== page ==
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#2

Re: France Is Trying To Switch Off After-hours Email

02/27/2017 4:30 PM

I would be curious to see what would be accomplished in some workplaces with a 6 hour workday given I have worked in a few places where the shift change handover plus damn near daily safety meetings sucked up near two hours of every shift to begin and end with. (12 hours on the clock but maybe got in 6 -7 of actually focused relevant productive work for it. )

Fred cut his finger yesterday while opening his daily safety paperwork packet so lets all stand around and talk about safety meeting safety issues and what we can do to prevent them (other than just not have the damn meetings to begin with) for the next two hours.

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Re: France Is Trying To Switch Off After-hours Email

02/28/2017 11:04 PM

I once worked at a company that had a 1 hour safety meeting every morning. After I worked there for about a month, I figured out why they had a safety meeting every morning. Seems there was quite a few muck ups there, people were always coming in monday am after getting sloshed on the weekend then falling down on the j.o.b. . They used some pretty knarly chemicals there. About a month after I blew that popsicle stand, an undetermined fire burned the place to the ground.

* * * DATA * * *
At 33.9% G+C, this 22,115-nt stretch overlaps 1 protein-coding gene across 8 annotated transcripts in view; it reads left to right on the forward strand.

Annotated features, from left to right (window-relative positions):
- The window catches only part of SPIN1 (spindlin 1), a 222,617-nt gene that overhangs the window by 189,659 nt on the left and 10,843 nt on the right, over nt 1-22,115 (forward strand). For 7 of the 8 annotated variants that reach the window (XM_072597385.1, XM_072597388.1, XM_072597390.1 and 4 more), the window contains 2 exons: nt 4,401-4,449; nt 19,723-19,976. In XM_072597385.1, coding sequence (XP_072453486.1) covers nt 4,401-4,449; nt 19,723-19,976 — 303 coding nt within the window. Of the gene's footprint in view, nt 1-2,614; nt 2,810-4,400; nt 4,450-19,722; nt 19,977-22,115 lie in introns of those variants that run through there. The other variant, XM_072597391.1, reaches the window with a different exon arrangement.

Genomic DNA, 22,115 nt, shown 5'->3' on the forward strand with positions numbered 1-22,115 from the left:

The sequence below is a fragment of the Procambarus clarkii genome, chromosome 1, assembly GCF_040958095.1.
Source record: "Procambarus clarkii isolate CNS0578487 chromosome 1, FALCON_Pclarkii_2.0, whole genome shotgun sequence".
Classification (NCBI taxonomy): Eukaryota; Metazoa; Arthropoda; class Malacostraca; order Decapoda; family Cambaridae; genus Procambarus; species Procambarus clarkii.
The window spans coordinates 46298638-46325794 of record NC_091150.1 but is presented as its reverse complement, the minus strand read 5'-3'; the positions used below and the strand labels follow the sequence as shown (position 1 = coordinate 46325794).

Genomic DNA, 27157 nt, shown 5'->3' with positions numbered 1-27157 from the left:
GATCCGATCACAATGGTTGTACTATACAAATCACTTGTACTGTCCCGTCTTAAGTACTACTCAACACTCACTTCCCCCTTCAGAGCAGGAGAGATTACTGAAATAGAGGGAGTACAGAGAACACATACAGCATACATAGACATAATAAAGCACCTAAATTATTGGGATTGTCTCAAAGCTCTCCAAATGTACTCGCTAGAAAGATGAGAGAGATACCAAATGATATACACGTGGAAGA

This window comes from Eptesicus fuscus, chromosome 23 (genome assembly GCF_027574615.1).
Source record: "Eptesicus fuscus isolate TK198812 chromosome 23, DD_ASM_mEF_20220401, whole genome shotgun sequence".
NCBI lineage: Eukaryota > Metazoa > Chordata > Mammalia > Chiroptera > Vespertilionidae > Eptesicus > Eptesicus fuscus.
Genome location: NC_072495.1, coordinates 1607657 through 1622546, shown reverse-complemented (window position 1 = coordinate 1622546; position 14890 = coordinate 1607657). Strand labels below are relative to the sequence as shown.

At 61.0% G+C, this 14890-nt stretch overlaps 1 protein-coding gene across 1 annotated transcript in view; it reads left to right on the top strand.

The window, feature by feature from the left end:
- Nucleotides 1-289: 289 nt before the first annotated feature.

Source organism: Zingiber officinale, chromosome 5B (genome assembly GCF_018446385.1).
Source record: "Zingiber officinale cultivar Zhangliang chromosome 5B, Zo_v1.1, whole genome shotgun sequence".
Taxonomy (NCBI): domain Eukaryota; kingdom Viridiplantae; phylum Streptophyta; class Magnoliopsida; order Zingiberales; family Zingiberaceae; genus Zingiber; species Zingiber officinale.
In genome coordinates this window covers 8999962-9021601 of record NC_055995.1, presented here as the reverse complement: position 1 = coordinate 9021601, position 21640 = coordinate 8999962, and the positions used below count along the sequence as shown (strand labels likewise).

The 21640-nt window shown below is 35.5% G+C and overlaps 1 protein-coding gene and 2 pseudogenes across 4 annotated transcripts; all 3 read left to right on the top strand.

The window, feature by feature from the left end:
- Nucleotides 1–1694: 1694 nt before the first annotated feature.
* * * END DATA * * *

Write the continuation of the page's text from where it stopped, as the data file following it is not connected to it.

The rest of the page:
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Re: France Is Trying To Switch Off After-hours Email

03/01/2017 1:00 AM

Happens everywhere. I wonder if people actually think that social relationships at work are better than achieving actual work, but I just do not see companies with any non-profitable business employing people "for fun".

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#5

Re: France Is Trying To Switch Off After-hours Email

03/01/2017 4:56 AM

Having watched several managers get burnt out, one ended up dead another medically retired and the current one is on medication for the stress, by their academic masters contacting them at all hours of the day and night 24/365, to make unwitnessed often unreasonable and occasionally illegal demands by telephone, rather than by e-mail which leaves an evidential trail there's a lot to be said for formal protection from that kind of harassment.

The problem won't go away, they'll still call as they feel they are 'entitled', but laying ground rules will help those being harassed get some control of their 'private' life back.

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#6

Re: France Is Trying To Switch Off After-hours Email

03/01/2017 5:08 PM

A right to disconnect - could use that at home. My Wife is on call 24 / 7. The calls at the AM shift change on weekends are especially annoying. And it is not just incidents and medical emergencies - if anyone in nursing must stay a few minutes of overtime, she gets a call for her to approve it. They even have her monitoring the facilities "call bells". (nursing home) If a call bell is not answered in 3 minutes, she gets a text that she has to read, and, yes, the facility director does check her on this to be sure she is seeing these texts. Job burn-out is expected in the personal care industry - the government and regulations pretty much require it.